The Law Commission and Radmacher v Granatino give effect to this by stipulating that parties cannot contract out of financial needs. However, such a provision would invite the court to evaluate the fairness of the content of the agreement itself, and thus undermine private autonomy. In such a case, the procedural safeguards should remedy any perceived unfairness in the first step instead. In Luckwell v Limata, for instance, the High Court disregarded part of the prenuptial agreement because it left the husband in a situation of need. Were the proposed legislation in place, the contract would have failed at the first stage because it was signed shortly before the wedding, which may have explained why, despite having obtained legal advice, the husband nonetheless signed the agreement. Instead, Parliament should seek to introduce an approach akin to the German one, wherein the Court analyses the resulting circumstances. If a party cannot meet their present or future needs because of the division of labour within the marriage, the other partner should be estopped from relying on the prenuptial agreement so far as this was not foreseen within the agreement (Sanders, 2010). To use the language of English courts, where one party takes on a detriment for the welfare of the family, the principles of needs, compensation and sharing as per Miller v Miller; McFarlane v McFarlane should apply. To illustrate the scope of this application, in Radmacher v Granatino, this provision would not have taken effect. Although the financial situations of the parties changed, Mr. Granatino did not take on the financial detriment for the welfare of the family, he chose to switch careers for his own benefit (Sanders, 2010). In contrast, where one spouse gives up their career to care for children, albeit the prenuptial agreement was concluded on the assumption that the couple would never become parents, then it would be sensible for the court to review the application in light of the developed circumstances.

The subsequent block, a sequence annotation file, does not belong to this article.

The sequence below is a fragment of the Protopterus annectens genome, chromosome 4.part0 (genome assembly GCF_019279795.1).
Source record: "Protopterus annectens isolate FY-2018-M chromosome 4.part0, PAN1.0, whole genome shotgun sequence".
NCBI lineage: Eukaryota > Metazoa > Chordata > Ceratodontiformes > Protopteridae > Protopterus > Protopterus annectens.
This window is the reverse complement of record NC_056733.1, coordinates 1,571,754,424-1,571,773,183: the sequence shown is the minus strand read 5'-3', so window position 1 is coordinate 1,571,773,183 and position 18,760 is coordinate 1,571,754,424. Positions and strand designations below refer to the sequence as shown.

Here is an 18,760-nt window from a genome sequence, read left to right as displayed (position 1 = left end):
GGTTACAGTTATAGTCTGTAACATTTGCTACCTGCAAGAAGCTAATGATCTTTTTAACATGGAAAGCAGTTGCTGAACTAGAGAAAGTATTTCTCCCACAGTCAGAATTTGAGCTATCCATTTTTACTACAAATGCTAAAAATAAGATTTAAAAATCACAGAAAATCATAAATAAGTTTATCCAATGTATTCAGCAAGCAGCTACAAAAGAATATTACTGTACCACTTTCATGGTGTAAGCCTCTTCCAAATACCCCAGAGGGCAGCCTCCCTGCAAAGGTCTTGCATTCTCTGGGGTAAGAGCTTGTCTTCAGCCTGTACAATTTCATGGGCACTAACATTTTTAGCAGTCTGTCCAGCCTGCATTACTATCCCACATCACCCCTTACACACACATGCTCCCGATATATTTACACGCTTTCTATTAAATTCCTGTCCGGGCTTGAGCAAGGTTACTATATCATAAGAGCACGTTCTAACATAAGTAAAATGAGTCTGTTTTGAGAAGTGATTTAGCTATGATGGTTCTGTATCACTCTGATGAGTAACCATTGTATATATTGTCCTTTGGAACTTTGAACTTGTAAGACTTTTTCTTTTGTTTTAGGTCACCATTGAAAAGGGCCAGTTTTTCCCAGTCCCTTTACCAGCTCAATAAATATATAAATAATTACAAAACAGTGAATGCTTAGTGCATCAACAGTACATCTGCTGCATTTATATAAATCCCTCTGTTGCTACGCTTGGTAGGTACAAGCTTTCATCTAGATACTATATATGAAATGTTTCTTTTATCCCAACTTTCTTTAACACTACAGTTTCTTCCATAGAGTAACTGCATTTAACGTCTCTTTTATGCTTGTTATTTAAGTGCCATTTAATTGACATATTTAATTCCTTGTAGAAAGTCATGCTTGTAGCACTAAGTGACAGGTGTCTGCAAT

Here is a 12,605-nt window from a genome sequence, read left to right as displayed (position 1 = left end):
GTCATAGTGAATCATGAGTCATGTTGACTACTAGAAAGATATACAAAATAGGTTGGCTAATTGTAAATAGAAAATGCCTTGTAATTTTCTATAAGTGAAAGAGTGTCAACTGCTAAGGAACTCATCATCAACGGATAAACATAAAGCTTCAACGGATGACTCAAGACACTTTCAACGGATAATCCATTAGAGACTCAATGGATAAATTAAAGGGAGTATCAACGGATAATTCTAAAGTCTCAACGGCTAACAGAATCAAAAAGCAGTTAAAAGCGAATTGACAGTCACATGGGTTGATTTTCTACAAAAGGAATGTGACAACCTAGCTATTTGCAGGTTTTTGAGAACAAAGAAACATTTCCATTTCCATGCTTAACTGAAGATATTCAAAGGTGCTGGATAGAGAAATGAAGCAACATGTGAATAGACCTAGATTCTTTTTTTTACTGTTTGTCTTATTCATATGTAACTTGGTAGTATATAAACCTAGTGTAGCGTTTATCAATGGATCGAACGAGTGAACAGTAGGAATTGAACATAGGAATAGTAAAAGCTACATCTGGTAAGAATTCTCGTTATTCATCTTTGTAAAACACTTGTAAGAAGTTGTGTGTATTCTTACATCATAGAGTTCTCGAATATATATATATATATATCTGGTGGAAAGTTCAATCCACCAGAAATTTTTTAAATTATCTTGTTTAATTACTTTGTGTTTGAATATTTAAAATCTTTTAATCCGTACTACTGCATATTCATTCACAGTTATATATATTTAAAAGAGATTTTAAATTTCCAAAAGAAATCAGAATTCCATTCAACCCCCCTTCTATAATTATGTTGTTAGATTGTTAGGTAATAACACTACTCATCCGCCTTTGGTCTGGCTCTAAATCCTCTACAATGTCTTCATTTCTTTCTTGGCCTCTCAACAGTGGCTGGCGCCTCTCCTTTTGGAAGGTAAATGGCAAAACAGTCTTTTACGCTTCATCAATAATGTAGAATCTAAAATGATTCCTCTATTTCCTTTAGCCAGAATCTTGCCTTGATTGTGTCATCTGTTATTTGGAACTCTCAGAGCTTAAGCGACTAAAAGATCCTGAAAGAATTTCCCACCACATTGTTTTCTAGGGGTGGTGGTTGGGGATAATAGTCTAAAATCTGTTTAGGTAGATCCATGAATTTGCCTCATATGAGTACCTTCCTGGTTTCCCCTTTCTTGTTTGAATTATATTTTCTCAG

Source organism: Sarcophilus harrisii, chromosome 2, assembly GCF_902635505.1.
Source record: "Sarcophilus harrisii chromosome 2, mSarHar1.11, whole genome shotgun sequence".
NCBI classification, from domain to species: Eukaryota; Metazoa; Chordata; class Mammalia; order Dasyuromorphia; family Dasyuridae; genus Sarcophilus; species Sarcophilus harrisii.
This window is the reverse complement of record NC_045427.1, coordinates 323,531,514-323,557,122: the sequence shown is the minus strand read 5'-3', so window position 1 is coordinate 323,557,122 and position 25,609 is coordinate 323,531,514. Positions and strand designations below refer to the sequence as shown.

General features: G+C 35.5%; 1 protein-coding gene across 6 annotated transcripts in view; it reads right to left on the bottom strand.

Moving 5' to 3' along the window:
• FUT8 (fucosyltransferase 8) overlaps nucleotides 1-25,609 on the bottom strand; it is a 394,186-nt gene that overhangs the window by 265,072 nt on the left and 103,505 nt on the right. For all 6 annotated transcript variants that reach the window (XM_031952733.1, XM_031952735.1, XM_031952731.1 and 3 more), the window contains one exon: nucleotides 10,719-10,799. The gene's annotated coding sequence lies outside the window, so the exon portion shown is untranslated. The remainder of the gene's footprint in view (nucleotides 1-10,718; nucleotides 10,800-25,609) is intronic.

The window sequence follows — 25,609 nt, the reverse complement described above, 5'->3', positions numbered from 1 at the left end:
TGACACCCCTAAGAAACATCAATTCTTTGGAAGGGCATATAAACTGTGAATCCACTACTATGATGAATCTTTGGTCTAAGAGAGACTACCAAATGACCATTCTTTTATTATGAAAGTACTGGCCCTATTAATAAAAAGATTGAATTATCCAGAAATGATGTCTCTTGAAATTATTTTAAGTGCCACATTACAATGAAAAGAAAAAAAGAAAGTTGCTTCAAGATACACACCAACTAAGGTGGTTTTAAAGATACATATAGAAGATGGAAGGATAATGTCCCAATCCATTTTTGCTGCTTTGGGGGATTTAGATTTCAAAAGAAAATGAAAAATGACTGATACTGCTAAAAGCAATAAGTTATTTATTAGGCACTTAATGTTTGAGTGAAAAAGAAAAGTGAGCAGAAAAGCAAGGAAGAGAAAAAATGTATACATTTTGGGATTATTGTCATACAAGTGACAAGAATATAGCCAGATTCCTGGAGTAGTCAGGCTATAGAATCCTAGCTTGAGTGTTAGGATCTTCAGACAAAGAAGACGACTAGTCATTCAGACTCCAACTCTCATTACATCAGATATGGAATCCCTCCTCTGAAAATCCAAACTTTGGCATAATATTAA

In conclusion, the proposed legislative approach strikes a balance between autonomy and dependence, whilst restricting the courts ability to influence the content of the agreement itself. The implementation of this legislation would render comprehensible and predictable results, which might encourage more couples to form such a contract. There is merit in arguing that transparency will ultimately restore the publics trust in the courts exercise of their power. To mirror the dictum in Radmacher v Granatino, the new law on divorce abolished fault-based divorce, respecting a couples autonomy to marry and to separate freely. It is time for this change to be accompanied by a fresh approach to the financial consequences of divorce, namely by introducing legislation on the enforcement of nuptial agreements.